21:45 ANDY SHAUF
21:45 ANDY SHAUF
Norm, the latest album from singer-songwriter Andy Shauf, is a glittering arc with unsettling silences that complete its story, the pop and hiss of a needle on a record player after the song ends, the emptiness like a trapdoor to something tender and terrifying. The Saskatchewan-born artist has already made a name for himself thanks to his TV appearances and enviable reviews for his previous work, including his 2016 release “The Party”, which The Sunday Times praised for its “murderous lyrics in extraordinarily beautiful music”, and the late-night bar drama of 2020’s “The Neon Skyline”, which Pitchfork called “a nostalgic, funny and heartbreaking world”.
With “Norm”, he upended his songwriting methods, creating a deeply haunting and unpredictable universe. It’s a classic Shauf premise to wonder if we’re destined for disappointment and pain when people don’t love us the way we want them to. But this time, he pushes the question further. Many of the tracks on “Norm” begin delicately and melancholically, with the mood of classic torch songs. In the middle of a line, Shauf’s voice unexpectedly switches to a higher, plaintive register. It sounds as if he’s sitting next to you, singing softly in your ear, with the persuasive desire of Chet Baker, if Chet Baker sang with Canadian round vowels.
But listen closely, and at the heart of the music, a change takes place as the world becomes chaotic. The tempo slows, vertigo sets in, or a discordant note appears. An ominous clarinet phrase turns into a busy signal. A lyric shifts from overview to intimate thoughts. The result is recognizable Shauf production, but with a fluid landscape of hushed grooves propelling the songs to uncertain destinations. He takes us to a wild and dangerous place. The story takes shape through small epiphanies, accumulating like the debris of a series of implosions.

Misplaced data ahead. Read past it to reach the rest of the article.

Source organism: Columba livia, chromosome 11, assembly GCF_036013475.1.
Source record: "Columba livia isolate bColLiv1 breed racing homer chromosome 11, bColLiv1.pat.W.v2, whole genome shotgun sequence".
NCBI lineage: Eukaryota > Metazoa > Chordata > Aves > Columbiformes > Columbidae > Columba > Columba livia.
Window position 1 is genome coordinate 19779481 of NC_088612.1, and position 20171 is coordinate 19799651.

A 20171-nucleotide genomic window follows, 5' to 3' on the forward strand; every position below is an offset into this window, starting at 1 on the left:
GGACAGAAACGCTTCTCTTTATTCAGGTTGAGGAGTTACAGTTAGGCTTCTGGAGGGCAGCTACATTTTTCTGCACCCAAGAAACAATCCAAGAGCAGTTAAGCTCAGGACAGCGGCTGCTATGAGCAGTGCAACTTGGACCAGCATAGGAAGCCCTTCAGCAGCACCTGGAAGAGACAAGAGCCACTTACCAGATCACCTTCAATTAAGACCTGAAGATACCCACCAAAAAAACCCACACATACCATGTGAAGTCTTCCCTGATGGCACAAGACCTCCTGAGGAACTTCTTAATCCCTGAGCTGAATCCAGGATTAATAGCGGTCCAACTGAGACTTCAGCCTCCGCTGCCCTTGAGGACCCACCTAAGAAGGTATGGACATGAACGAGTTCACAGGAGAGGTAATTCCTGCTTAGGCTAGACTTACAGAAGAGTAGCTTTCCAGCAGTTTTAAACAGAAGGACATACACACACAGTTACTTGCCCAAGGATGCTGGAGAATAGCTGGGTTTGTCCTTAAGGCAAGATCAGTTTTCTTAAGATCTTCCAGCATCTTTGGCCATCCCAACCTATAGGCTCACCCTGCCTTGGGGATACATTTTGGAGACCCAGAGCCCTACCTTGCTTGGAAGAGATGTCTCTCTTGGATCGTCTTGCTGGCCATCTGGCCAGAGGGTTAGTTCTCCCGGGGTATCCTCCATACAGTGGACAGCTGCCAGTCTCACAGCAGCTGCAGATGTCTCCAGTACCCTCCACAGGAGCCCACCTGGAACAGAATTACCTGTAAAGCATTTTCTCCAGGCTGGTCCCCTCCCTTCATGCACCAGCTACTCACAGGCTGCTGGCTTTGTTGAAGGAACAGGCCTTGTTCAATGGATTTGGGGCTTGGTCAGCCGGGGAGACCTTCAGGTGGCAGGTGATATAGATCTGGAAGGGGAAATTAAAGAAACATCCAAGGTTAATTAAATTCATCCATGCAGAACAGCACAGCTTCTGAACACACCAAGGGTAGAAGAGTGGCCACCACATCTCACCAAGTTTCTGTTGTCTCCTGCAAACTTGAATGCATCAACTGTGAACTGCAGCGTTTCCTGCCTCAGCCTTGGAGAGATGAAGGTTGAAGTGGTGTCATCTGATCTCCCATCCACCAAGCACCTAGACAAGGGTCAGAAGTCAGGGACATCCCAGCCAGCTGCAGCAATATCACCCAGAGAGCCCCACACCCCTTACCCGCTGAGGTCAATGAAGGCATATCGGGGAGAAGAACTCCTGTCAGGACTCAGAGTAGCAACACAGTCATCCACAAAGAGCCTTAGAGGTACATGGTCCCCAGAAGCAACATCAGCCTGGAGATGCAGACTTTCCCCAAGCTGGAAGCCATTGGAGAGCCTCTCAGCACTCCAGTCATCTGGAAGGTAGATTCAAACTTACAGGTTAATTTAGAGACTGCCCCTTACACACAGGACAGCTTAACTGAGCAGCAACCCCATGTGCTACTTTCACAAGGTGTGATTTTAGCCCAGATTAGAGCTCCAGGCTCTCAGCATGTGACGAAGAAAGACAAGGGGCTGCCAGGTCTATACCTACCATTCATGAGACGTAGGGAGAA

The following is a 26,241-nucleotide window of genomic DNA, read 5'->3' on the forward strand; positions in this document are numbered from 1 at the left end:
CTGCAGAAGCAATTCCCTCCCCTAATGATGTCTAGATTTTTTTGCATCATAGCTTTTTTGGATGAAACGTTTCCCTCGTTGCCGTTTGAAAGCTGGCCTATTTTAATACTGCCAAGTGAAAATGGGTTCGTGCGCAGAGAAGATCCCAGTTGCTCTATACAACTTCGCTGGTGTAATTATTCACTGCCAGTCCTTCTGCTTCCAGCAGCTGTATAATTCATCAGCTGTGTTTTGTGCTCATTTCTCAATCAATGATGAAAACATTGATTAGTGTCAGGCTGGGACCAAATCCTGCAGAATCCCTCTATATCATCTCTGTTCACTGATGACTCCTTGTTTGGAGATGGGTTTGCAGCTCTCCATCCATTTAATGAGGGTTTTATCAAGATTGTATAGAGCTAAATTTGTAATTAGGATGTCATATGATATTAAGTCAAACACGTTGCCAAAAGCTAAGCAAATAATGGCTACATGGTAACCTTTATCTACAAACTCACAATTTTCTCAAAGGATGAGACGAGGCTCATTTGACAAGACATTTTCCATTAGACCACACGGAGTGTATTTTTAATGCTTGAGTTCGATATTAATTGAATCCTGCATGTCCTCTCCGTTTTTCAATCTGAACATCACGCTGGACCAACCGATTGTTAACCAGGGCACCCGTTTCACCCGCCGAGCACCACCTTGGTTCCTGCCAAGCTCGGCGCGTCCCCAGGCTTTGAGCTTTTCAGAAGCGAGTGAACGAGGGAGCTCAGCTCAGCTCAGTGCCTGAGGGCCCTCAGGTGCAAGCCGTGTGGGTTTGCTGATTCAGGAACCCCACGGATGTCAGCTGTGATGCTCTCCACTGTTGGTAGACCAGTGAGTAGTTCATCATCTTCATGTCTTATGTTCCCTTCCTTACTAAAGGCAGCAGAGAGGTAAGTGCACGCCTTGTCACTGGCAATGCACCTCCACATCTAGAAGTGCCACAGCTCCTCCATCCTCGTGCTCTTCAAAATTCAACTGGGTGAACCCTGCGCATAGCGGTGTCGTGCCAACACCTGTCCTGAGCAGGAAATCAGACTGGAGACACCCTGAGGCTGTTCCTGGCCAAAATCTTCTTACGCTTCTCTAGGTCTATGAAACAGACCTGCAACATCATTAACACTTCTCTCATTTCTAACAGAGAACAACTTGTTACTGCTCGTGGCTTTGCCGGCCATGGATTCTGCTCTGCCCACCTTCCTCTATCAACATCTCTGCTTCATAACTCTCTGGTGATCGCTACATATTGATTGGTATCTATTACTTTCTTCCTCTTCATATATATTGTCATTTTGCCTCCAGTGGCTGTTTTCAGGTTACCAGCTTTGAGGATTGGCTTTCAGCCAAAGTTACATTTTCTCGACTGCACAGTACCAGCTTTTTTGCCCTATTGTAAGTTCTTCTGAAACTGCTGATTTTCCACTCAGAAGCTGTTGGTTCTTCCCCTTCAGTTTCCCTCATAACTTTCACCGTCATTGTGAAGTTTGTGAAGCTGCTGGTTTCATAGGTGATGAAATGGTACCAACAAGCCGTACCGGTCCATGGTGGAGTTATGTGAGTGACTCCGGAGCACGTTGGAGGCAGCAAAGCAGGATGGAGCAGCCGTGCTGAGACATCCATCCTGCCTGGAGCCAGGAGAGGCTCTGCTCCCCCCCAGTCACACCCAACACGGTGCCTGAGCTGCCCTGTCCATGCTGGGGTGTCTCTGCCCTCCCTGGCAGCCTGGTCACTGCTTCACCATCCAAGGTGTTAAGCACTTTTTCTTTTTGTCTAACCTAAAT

The cast of “Norm” comprises four voices in all. Three are narrators, into whom Shauf plunges us for one or more songs. The voice of a fourth character appears only through the memory of a laugh and a single line, relayed by one of the narrators: “Are we leaving town?” Watching a David Lynch film one evening, Shauf found the inspiration to frame his concept. What appeared to be an almost static still shot of a key on a table continued uninterrupted for two minutes, then five minutes, then seven. It seemed impossible in its relentlessness, bordering on genius.
Eventually, Shauf realized that his navigator had crashed and the film had frozen. Enchanted by the sense of possibility and wonder that had made the film so alive for him during this period of incomprehension, he wanted to create something similar. He deliberately left open spaces through which readers could enter to find the story and create their own meaning.
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